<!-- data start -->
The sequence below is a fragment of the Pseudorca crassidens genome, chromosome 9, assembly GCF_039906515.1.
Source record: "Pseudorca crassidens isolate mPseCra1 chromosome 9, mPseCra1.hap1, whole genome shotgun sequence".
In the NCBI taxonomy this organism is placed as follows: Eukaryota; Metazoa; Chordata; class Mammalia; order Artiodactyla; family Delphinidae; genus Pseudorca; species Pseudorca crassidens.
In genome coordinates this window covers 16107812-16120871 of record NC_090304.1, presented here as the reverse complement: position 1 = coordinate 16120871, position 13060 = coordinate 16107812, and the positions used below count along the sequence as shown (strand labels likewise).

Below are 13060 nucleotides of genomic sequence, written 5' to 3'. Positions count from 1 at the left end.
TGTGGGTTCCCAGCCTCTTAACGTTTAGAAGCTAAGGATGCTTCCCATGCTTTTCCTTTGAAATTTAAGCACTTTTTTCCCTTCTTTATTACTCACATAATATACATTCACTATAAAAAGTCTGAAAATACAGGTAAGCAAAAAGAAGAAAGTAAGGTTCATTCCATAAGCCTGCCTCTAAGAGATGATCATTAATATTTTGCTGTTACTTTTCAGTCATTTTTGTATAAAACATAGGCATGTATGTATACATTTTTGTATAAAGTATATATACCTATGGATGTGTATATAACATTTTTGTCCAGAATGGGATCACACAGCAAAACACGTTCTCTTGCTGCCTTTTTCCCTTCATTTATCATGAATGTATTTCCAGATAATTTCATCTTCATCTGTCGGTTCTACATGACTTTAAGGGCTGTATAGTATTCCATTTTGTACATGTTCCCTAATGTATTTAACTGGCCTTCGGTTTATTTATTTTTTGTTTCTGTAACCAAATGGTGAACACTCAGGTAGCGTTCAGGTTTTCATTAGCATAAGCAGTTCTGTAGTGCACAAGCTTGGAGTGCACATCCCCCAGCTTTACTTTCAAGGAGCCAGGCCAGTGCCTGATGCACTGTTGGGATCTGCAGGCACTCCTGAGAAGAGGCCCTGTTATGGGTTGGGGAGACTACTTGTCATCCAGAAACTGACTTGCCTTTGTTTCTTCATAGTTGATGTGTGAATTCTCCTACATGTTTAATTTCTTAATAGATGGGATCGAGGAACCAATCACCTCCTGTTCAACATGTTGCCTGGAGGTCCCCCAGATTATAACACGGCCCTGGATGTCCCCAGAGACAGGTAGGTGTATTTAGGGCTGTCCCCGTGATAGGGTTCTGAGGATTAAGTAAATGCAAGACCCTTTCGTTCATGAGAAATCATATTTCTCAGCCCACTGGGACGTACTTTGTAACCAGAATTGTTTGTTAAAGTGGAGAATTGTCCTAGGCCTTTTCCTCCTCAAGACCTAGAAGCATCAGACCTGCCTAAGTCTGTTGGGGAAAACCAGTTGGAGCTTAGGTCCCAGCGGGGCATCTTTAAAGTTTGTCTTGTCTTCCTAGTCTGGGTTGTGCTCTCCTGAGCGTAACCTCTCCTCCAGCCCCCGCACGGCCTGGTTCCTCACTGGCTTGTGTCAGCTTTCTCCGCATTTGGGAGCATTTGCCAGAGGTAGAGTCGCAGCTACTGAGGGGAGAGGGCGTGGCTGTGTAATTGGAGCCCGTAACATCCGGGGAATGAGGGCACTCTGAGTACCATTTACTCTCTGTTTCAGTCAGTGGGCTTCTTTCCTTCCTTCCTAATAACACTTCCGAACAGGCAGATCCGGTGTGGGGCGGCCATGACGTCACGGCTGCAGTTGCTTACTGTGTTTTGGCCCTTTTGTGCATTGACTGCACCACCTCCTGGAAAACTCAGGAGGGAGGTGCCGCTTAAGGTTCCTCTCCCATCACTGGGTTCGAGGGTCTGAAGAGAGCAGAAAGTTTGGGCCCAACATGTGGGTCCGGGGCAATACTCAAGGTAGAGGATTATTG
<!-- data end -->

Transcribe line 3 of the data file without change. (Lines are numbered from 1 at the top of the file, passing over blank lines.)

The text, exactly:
In the NCBI taxonomy this organism is placed as follows: Eukaryota; Metazoa; Chordata; class Mammalia; order Artiodactyla; family Delphinidae; genus Pseudorca; species Pseudorca crassidens.